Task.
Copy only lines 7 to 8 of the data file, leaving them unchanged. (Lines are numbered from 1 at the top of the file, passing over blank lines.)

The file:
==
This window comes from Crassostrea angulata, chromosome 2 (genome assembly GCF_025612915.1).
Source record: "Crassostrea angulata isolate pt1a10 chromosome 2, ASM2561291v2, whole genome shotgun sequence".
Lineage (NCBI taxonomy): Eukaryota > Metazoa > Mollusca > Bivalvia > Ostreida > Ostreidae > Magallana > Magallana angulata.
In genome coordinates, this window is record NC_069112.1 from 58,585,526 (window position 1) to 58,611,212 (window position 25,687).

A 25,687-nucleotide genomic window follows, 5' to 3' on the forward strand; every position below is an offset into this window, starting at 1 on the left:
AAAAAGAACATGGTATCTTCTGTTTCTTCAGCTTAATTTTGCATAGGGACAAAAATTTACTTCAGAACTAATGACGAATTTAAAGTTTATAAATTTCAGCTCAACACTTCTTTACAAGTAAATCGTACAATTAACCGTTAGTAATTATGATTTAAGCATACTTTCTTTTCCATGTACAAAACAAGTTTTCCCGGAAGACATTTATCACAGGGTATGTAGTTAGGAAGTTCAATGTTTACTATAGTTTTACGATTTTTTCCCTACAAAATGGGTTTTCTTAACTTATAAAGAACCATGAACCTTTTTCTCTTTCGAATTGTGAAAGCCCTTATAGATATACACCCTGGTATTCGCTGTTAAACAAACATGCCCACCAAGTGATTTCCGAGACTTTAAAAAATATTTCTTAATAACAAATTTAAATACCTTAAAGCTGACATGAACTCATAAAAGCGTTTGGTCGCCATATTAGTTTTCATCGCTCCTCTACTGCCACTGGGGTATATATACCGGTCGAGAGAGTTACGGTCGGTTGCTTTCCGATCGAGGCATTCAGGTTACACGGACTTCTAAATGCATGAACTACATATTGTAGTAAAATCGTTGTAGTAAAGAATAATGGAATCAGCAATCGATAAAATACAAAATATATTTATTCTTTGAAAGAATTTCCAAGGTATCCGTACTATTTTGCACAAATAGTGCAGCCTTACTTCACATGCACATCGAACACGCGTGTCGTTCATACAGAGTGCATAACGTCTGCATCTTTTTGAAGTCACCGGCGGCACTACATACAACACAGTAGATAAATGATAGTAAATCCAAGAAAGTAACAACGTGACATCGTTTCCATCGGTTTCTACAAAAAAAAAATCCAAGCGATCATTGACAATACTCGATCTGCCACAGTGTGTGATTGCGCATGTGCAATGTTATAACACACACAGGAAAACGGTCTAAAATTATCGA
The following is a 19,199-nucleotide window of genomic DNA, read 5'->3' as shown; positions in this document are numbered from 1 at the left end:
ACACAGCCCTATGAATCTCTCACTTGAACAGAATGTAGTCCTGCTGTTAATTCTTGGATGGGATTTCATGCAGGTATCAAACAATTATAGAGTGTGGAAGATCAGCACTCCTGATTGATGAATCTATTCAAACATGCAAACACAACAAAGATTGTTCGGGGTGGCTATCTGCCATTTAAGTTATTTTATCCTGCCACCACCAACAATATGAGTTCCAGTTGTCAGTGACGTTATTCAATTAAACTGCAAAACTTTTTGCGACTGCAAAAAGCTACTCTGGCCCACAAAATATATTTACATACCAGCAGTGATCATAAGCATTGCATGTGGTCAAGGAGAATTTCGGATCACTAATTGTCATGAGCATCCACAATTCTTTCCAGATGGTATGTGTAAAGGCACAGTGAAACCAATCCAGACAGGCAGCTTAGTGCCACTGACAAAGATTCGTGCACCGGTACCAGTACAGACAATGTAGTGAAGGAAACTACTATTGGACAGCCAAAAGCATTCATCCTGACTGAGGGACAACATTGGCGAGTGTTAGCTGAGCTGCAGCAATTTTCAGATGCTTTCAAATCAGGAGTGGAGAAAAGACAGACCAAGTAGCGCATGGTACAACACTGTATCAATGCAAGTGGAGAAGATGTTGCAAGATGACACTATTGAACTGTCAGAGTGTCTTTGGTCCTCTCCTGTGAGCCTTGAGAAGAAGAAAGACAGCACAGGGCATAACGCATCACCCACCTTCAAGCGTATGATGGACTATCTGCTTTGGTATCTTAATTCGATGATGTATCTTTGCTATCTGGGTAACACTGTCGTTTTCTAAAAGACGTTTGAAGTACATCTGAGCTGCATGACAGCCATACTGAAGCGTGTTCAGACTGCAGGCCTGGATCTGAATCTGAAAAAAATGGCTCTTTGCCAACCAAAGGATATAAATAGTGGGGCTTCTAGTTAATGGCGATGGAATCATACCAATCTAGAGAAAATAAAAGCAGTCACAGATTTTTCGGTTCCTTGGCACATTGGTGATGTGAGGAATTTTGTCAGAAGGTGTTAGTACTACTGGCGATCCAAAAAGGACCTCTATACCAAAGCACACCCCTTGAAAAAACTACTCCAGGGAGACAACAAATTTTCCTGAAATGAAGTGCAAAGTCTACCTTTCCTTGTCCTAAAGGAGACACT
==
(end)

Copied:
The following is a 19,199-nucleotide window of genomic DNA, read 5'->3' as shown; positions in this document are numbered from 1 at the left end:
ACACAGCCCTATGAATCTCTCACTTGAACAGAATGTAGTCCTGCTGTTAATTCTTGGATGGGATTTCATGCAGGTATCAAACAATTATAGAGTGTGGAAGATCAGCACTCCTGATTGATGAATCTATTCAAACATGCAAACACAACAAAGATTGTTCGGGGTGGCTATCTGCCATTTAAGTTATTTTATCCTGCCACCACCAACAATATGAGTTCCAGTTGTCAGTGACGTTATTCAATTAAACTGCAAAACTTTTTGCGACTGCAAAAAGCTACTCTGGCCCACAAAATATATTTACATACCAGCAGTGATCATAAGCATTGCATGTGGTCAAGGAGAATTTCGGATCACTAATTGTCATGAGCATCCACAATTCTTTCCAGATGGTATGTGTAAAGGCACAGTGAAACCAATCCAGACAGGCAGCTTAGTGCCACTGACAAAGATTCGTGCACCGGTACCAGTACAGACAATGTAGTGAAGGAAACTACTATTGGACAGCCAAAAGCATTCATCCTGACTGAGGGACAACATTGGCGAGTGTTAGCTGAGCTGCAGCAATTTTCAGATGCTTTCAAATCAGGAGTGGAGAAAAGACAGACCAAGTAGCGCATGGTACAACACTGTATCAATGCAAGTGGAGAAGATGTTGCAAGATGACACTATTGAACTGTCAGAGTGTCTTTGGTCCTCTCCTGTGAGCCTTGAGAAGAAGAAAGACAGCACAGGGCATAACGCATCACCCACCTTCAAGCGTATGATGGACTATCTGCTTTGGTATCTTAATTCGATGATGTATCTTTGCTATCTGGGTAACACTGTCGTTTTCTAAAAGACGTTTGAAGTACATCTGAGCTGCATGACAGCCATACTGAAGCGTGTTCAGACTGCAGGCCTGGATCTGAATCTGAAAAAAATGGCTCTTTGCCAACCAAAGGATATAAATAGTGGGGCTTCTAGTTAATGGCGATGGAATCATACCAATCTAGAGAAAATAAAAGCAGTCACAGATTTTTCGGTTCCTTGGCACATTGGTGATGTGAGGAATTTTGTCAGAAGGTGTTAGTACTACTGGCGATCCAAAAAGGACCTCTATACCAAAGCACACCCCTTGAAAAAACTACTCCAGGGAGACAACAAATTTTCCTGAAATGAAGTGCAAAGTCTACCTTTCCTTGTCCTAAAGGAGACACT